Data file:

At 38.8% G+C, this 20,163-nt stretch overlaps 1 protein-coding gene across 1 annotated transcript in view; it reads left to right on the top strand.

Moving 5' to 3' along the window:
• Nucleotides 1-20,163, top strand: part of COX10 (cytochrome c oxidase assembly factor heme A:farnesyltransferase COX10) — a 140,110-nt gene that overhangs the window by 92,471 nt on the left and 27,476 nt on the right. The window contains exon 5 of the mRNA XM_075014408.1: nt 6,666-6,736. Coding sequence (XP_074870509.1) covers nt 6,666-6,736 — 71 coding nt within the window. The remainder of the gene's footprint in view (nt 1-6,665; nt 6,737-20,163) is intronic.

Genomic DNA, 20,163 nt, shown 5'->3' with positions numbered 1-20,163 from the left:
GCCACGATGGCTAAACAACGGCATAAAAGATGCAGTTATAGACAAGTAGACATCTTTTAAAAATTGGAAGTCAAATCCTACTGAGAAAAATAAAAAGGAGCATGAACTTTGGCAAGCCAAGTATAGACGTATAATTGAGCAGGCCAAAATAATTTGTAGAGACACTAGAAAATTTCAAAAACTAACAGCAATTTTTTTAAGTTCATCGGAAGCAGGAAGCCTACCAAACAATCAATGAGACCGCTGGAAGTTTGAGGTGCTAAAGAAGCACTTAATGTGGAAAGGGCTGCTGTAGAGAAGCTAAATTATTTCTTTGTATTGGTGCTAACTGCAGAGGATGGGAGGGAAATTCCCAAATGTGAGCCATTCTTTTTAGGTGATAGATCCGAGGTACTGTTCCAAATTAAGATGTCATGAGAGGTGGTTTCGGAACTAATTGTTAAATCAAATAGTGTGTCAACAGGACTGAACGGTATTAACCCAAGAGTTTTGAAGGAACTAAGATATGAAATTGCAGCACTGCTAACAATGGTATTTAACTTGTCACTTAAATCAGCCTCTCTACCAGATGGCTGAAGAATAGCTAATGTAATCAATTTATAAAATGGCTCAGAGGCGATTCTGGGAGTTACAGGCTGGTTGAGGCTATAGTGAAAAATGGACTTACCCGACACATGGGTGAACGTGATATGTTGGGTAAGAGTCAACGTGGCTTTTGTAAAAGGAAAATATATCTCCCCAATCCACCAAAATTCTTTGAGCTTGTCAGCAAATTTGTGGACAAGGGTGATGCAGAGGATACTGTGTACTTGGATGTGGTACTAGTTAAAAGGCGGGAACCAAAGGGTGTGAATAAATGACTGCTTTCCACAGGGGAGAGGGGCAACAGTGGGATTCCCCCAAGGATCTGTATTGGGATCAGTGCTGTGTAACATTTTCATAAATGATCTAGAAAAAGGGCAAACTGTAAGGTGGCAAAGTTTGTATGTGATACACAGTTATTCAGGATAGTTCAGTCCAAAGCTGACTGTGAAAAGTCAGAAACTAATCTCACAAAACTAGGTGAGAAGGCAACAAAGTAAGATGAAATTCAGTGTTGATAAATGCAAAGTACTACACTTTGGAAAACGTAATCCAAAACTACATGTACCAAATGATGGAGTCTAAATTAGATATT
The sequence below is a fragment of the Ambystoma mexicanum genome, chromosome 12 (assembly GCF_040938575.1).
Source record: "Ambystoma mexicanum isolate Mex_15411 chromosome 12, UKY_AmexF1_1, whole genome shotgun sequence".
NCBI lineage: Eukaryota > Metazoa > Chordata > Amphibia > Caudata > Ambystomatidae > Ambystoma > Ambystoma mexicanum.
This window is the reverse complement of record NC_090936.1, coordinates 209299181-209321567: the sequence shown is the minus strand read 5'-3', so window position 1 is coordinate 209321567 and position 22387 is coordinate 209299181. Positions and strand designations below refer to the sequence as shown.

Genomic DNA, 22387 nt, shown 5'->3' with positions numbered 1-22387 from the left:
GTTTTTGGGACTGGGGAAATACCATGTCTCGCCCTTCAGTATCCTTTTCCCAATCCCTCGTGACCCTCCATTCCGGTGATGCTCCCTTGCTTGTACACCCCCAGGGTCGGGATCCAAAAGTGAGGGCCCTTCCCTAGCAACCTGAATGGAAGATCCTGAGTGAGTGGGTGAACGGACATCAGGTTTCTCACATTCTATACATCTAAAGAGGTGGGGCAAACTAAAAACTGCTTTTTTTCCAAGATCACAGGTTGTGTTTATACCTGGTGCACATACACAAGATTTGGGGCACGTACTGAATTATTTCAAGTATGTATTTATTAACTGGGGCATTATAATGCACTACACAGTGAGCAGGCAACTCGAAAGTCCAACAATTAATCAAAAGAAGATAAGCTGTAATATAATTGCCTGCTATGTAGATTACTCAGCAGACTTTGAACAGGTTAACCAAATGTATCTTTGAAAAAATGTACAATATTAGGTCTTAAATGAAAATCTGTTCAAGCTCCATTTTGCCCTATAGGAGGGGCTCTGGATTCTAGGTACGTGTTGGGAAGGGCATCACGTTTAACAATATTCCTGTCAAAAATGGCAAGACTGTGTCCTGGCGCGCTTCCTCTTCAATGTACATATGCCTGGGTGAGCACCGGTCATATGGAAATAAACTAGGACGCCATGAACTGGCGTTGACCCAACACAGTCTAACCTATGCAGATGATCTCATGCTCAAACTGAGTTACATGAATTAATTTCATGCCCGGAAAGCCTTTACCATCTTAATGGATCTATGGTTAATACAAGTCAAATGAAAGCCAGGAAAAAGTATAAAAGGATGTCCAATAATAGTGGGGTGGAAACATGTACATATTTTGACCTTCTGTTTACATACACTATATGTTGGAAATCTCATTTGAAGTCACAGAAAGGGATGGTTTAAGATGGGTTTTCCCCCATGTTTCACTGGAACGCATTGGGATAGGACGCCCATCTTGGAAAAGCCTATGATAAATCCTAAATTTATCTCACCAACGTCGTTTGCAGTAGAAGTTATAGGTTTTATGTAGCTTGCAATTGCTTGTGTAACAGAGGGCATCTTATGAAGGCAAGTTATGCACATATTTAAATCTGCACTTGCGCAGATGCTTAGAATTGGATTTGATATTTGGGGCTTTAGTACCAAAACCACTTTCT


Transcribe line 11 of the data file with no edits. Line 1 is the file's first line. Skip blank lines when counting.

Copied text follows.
GTTTTTGGGACTGGGGAAATACCATGTCTCGCCCTTCAGTATCCTTTTCCCAATCCCTCGTGACCCTCCATTCCGGTGATGCTCCCTTGCTTGTACACCCCCAGGGTCGGGATCCAAAAGTGAGGGCCCTTCCCTAGCAACCTGAATGGAAGATCCTGAGTGAGTGGGTGAACGGACATCAGGTTTCTCACATTCTATACATCTAAAGAGGTGGGGCAAACTAAAAACTGCTTTTTTTCCAAGATCACAGGTTGTGTTTATACCTGGTGCACATACACAAGATTTGGGGCACGTACTGAATTATTTCAAGTATGTATTTATTAACTGGGGCATTATAATGCACTACACAGTGAGCAGGCAACTCGAAAGTCCAACAATTAATCAAAAGAAGATAAGCTGTAATATAATTGCCTGCTATGTAGATTACTCAGCAGACTTTGAACAGGTTAACCAAATGTATCTTTGAAAAAATGTACAATATTAGGTCTTAAATGAAAATCTGTTCAAGCTCCATTTTGCCCTATAGGAGGGGCTCTGGATTCTAGGTACGTGTTGGGAAGGGCATCACGTTTAACAATATTCCTGTCAAAAATGGCAAGACTGTGTCCTGGCGCGCTTCCTCTTCAATGTACATATGCCTGGGTGAGCACCGGTCATATGGAAATAAACTAGGACGCCATGAACTGGCGTTGACCCAACACAGTCTAACCTATGCAGATGATCTCATGCTCAAACTGAGTTACATGAATTAATTTCATGCCCGGAAAGCCTTTACCATCTTAATGGATCTATGGTTAATACAAGTCAAATGAAAGCCAGGAAAAAGTATAAAAGGATGTCCAATAATAGTGGGGTGGAAACATGTACATATTTTGACCTTCTGTTTACATACACTATATGTTGGAAATCTCATTTGAAGTCACAGAAAGGGATGGTTTAAGATGGGTTTTCCCCCATGTTTCACTGGAACGCATTGGGATAGGACGCCCATCTTGGAAAAGCCTATGATAAATCCTAAATTTATCTCACCAACGTCGTTTGCAGTAGAAGTTATAGGTTTTATGTAGCTTGCAATTGCTTGTGTAACAGAGGGCATCTTATGAAGGCAAGTTATGCACATATTTAAATCTGCACTTGCGCAGATGCTTAGAATTGGATTTGATATTTGGGGCTTTAGTACCAAAACCACTTTCT